After giving up my car this past spring, I began to envision a life replete with biking and bus riding. The biking, even in the most inclement of Minnesota weather, has proved more enjoyable than I ever could have imagined. I have always been horrid at directions, but I feel that the bike has allowed me to understand Minneapolis much better. Each time I bike, I feel connected to my city, I feel a surge of joy from the simple experience of being outside, and I feel empowered by the notion that I can bring myself anywhere that I need to go.
As you may not be surprised to hear, I had lower expectations for the bus riding. But one day, on a Portland city bus, I had what can only be cheesily described as a magical experience. Typically, when I get on a bus, I try to find a window seat so that I can look outside. But, on this particular day, other people seemed to have a similar preference so I chose a seat near the front that faced other people. During prior bus rides, I had recognized that bus riding (as opposed to driving) was actually a pretty good time to catch up on text messages. But having just come from a dance class, I was feeling especially open to the world around me. I resolved that I wouldn’t even look at my phone until I got off the bus.
Instead, I began to strike up a conversation with the woman sitting across from me who had been in the same dance class. In the course of the conversation, it came up that I was from Minnesota which caused two of the people on either side of me to perk up and join our conversation. One guy was originally from Minnesota and another woman had some Minnesota friends. The conversation flowed into a discussion of the seemingly high number of Portland-Minnesota connections and the general attachment that Portlanders seem to feel for their city. By now, a couple other people sitting nearby had joined the conversation as well.
I then asked the woman Theresa from my dance class what she was doing for schooling. She answered that she was getting a Masters in Divinity. “I’m going to be a Unitarian minister,” she said. I then found myself voicing a recognition that I had come to very recently on a meditation retreat, a recognition that I had only voiced to maybe three people.
“That’s really neat,” I said. “I am not a very religious person but I think that ultimately I would like to be some sort of spiritual leader.”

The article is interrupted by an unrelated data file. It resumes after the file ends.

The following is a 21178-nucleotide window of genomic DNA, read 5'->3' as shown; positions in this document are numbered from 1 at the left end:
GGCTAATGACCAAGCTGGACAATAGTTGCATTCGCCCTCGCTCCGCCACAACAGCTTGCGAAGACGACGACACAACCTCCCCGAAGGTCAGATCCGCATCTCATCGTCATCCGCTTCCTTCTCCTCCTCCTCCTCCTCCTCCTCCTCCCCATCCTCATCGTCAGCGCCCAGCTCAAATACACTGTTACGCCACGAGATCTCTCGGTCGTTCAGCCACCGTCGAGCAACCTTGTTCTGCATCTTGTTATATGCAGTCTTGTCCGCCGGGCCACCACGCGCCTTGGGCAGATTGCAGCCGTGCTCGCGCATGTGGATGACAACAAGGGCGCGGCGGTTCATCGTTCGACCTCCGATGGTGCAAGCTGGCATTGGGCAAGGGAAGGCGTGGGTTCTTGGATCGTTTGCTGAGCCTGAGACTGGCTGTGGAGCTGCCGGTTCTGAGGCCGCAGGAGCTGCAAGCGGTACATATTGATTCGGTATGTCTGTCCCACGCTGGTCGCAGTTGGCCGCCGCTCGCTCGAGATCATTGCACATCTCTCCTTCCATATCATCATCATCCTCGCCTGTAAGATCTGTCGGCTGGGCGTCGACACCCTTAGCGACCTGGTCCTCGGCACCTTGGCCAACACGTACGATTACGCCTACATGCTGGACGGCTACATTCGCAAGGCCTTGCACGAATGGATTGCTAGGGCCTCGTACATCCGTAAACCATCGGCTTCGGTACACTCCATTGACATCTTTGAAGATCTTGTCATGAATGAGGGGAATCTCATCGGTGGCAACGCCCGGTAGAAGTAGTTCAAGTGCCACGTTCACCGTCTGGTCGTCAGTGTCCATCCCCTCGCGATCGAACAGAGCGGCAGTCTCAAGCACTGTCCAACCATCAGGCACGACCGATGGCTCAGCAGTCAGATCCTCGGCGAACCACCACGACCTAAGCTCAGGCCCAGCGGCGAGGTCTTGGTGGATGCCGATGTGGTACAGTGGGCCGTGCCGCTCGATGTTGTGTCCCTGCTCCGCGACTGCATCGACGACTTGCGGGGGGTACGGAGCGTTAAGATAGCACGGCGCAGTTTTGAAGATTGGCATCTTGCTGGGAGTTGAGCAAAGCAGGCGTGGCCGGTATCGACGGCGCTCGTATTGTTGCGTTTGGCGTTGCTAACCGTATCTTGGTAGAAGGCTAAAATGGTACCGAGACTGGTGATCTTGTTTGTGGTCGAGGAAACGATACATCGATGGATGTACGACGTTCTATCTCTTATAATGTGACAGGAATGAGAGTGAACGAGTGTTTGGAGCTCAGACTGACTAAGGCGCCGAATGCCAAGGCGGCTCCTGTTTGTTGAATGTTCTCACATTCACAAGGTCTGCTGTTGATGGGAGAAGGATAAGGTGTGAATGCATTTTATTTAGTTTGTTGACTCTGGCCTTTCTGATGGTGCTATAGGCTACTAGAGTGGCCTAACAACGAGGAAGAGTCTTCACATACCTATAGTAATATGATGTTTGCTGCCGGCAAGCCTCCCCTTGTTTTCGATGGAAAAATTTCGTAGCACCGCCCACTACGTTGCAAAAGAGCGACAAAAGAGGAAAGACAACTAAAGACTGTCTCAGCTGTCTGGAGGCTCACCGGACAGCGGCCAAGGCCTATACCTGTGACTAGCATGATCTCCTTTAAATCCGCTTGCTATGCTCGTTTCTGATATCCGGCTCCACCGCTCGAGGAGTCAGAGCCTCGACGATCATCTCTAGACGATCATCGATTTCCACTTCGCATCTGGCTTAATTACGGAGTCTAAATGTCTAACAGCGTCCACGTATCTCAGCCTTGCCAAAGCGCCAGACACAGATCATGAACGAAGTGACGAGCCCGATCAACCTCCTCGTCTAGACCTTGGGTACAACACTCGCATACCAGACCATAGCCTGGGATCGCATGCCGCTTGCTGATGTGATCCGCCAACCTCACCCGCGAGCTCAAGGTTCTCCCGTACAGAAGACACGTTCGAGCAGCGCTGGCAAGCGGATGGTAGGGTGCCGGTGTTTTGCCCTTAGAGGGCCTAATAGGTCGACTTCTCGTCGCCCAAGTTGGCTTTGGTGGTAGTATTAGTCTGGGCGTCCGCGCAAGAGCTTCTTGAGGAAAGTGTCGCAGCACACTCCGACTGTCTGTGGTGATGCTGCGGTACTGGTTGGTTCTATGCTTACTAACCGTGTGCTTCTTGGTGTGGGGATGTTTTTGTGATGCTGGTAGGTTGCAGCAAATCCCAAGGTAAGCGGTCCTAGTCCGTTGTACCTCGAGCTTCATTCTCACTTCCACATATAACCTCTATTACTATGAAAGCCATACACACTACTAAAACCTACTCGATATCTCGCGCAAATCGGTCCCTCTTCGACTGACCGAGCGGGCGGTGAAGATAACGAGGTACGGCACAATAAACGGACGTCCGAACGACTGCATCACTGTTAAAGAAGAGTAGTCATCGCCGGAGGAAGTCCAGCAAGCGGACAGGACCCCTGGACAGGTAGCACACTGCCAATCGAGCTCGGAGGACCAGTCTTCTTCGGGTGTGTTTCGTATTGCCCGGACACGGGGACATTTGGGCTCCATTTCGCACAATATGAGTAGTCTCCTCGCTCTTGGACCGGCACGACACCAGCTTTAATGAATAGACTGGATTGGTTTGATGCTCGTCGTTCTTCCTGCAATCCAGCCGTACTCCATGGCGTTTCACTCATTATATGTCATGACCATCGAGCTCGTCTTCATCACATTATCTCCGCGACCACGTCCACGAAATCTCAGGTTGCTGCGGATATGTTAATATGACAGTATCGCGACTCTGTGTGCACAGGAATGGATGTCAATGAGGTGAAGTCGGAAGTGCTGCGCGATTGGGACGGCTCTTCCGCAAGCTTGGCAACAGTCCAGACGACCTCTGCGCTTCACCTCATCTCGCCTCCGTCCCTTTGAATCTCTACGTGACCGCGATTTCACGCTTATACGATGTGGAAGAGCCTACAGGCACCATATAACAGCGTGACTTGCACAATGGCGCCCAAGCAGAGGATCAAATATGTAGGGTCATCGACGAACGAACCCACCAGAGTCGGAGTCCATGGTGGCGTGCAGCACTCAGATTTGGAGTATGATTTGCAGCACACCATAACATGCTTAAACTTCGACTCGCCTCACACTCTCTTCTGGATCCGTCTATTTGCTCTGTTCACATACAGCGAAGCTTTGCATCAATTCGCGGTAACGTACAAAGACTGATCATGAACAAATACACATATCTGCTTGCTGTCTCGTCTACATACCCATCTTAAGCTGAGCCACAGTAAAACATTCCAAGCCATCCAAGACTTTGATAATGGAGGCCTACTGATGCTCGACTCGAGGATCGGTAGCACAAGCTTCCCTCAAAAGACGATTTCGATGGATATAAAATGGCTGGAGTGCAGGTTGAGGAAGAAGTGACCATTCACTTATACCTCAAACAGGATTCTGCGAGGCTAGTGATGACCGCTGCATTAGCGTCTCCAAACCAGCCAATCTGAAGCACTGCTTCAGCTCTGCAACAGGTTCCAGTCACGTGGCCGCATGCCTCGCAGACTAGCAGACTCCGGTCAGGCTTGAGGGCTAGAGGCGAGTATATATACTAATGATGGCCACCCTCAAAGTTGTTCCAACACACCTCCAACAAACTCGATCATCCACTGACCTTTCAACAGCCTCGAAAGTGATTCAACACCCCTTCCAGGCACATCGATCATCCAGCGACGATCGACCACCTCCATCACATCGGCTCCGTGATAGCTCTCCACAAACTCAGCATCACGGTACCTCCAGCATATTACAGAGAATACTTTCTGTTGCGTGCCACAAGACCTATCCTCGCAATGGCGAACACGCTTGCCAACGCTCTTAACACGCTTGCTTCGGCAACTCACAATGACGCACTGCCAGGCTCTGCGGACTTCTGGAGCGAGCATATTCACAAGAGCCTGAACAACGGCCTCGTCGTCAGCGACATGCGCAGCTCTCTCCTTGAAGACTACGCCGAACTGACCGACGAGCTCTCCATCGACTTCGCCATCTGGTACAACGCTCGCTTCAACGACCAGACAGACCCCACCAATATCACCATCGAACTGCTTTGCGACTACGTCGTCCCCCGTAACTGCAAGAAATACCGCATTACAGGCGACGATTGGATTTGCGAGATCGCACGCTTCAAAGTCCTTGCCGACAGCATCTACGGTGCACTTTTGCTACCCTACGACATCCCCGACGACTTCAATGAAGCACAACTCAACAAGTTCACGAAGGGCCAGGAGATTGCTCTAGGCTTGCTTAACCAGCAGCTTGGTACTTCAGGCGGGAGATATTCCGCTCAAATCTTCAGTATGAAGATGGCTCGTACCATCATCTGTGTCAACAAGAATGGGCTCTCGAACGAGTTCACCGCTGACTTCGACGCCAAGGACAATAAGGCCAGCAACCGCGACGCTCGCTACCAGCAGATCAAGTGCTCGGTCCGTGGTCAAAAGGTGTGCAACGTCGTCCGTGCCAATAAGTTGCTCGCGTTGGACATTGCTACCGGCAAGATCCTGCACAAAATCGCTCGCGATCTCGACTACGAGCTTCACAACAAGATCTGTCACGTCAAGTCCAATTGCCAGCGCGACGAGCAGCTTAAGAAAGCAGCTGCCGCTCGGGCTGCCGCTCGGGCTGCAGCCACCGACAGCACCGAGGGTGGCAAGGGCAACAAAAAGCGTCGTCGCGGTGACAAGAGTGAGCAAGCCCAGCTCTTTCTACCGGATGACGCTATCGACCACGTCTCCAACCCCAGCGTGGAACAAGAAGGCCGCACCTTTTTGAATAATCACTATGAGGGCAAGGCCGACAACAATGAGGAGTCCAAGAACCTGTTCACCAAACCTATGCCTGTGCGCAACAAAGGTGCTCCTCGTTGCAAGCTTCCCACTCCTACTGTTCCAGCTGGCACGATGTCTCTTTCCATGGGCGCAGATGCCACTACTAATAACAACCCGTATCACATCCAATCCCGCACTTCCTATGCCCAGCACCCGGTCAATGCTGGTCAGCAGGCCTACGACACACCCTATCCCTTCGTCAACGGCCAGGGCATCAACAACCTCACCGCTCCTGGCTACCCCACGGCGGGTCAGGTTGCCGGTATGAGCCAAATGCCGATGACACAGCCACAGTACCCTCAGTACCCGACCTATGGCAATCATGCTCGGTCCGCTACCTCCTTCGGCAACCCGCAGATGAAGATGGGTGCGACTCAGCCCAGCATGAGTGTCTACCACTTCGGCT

Though I had only addressed Theresa, everyone around me had been listening and got very excited.
“You definitely should.”
“We need those in this world.”
“I’m not religious either, but I know that there’s something more out there.”
Rather stunned, I looked around at a bus full of strangers who were all smiling at me and giving me the type of support that you would expect from a favorite teacher or a parent.
“What, did we all forget our phones,” one guy said recognizing how unique it was that a group of strangers were engaging this way together on a public city bus.
“It’s like the old days when people used to stop by and chat on each other’s front porches.”
We laughed and continued to chat comfortably. All too soon though, the bus reached my stop. I stood up slowly, hesitant to lose what felt like a new group of friends.
“Bye everyone,” I waved to the whole bus.
“Bye,” they called.
“Have a wonderful life.”
“You’re going to do great things.”
“You’re going to go far.”
Growing up, I was aware of a considerable amount of stigma surrounding city buses. Especially as a young woman, city buses were a place where one had to be cautious of other people. “Sketchy” people rode buses. In my upper middle-class world, “sketchy” unfortunately often alluded to non-white people. That day, I could not have been more grateful that I had been on the bus and not in the car. In a car we might be aware of people’s frustration or even rage; honking can turn to swerving, cutting people off and flicking the middle finger. But on that bus, I saw human being’s natural ability to love and support others, even if they are complete strangers.
The next day, I stepped on the bus again and was not surprised to find that 90 percent of the inhabitants were hunched over their smart phones and that the other 10 percent were plugged into their iPods. But I held the experience from the day before close to my heart. Those people’s support felt just as real as that of a family member, teacher or close friend. I now know that another way is possible.